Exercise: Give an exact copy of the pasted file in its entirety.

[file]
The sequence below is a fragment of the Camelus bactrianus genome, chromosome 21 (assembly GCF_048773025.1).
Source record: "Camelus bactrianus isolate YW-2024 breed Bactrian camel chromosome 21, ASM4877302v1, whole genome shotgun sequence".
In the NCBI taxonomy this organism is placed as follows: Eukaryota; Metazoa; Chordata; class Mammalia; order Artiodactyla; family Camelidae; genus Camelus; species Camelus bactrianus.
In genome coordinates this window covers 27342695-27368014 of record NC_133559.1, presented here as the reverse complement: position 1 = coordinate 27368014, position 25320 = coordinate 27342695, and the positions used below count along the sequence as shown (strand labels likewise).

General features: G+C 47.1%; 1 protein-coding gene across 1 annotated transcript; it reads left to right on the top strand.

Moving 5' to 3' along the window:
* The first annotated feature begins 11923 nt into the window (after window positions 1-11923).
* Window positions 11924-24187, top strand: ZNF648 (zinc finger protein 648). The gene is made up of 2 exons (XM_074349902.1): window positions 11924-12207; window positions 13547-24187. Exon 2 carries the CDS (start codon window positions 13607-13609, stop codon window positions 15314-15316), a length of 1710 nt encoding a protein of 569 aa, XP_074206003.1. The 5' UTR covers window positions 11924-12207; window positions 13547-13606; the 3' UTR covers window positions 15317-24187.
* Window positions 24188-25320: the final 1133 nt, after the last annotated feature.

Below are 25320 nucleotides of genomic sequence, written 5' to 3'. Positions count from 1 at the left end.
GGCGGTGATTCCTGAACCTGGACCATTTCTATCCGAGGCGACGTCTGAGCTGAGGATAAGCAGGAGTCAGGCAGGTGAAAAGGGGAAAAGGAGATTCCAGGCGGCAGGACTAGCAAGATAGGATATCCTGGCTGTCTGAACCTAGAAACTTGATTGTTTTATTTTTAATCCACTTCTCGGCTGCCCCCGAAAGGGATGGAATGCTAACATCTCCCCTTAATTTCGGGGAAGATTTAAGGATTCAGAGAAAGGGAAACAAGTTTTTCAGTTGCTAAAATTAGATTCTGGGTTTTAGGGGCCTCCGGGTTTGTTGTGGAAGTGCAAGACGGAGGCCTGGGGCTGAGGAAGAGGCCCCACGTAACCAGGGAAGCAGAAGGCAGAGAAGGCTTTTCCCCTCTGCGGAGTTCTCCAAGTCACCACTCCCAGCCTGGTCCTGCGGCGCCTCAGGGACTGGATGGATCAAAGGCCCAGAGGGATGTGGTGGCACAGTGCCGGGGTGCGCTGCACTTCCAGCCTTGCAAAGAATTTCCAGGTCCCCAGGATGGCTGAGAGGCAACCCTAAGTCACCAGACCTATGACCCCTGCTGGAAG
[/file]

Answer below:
The sequence below is a fragment of the Camelus bactrianus genome, chromosome 21 (assembly GCF_048773025.1).
Source record: "Camelus bactrianus isolate YW-2024 breed Bactrian camel chromosome 21, ASM4877302v1, whole genome shotgun sequence".
In the NCBI taxonomy this organism is placed as follows: Eukaryota; Metazoa; Chordata; class Mammalia; order Artiodactyla; family Camelidae; genus Camelus; species Camelus bactrianus.
In genome coordinates this window covers 27342695-27368014 of record NC_133559.1, presented here as the reverse complement: position 1 = coordinate 27368014, position 25320 = coordinate 27342695, and the positions used below count along the sequence as shown (strand labels likewise).

General features: G+C 47.1%; 1 protein-coding gene across 1 annotated transcript; it reads left to right on the top strand.

Moving 5' to 3' along the window:
* The first annotated feature begins 11923 nt into the window (after window positions 1-11923).
* Window positions 11924-24187, top strand: ZNF648 (zinc finger protein 648). The gene is made up of 2 exons (XM_074349902.1): window positions 11924-12207; window positions 13547-24187. Exon 2 carries the CDS (start codon window positions 13607-13609, stop codon window positions 15314-15316), a length of 1710 nt encoding a protein of 569 aa, XP_074206003.1. The 5' UTR covers window positions 11924-12207; window positions 13547-13606; the 3' UTR covers window positions 15317-24187.
* Window positions 24188-25320: the final 1133 nt, after the last annotated feature.

Below are 25320 nucleotides of genomic sequence, written 5' to 3'. Positions count from 1 at the left end.
GGCGGTGATTCCTGAACCTGGACCATTTCTATCCGAGGCGACGTCTGAGCTGAGGATAAGCAGGAGTCAGGCAGGTGAAAAGGGGAAAAGGAGATTCCAGGCGGCAGGACTAGCAAGATAGGATATCCTGGCTGTCTGAACCTAGAAACTTGATTGTTTTATTTTTAATCCACTTCTCGGCTGCCCCCGAAAGGGATGGAATGCTAACATCTCCCCTTAATTTCGGGGAAGATTTAAGGATTCAGAGAAAGGGAAACAAGTTTTTCAGTTGCTAAAATTAGATTCTGGGTTTTAGGGGCCTCCGGGTTTGTTGTGGAAGTGCAAGACGGAGGCCTGGGGCTGAGGAAGAGGCCCCACGTAACCAGGGAAGCAGAAGGCAGAGAAGGCTTTTCCCCTCTGCGGAGTTCTCCAAGTCACCACTCCCAGCCTGGTCCTGCGGCGCCTCAGGGACTGGATGGATCAAAGGCCCAGAGGGATGTGGTGGCACAGTGCCGGGGTGCGCTGCACTTCCAGCCTTGCAAAGAATTTCCAGGTCCCCAGGATGGCTGAGAGGCAACCCTAAGTCACCAGACCTATGACCCCTGCTGGAAG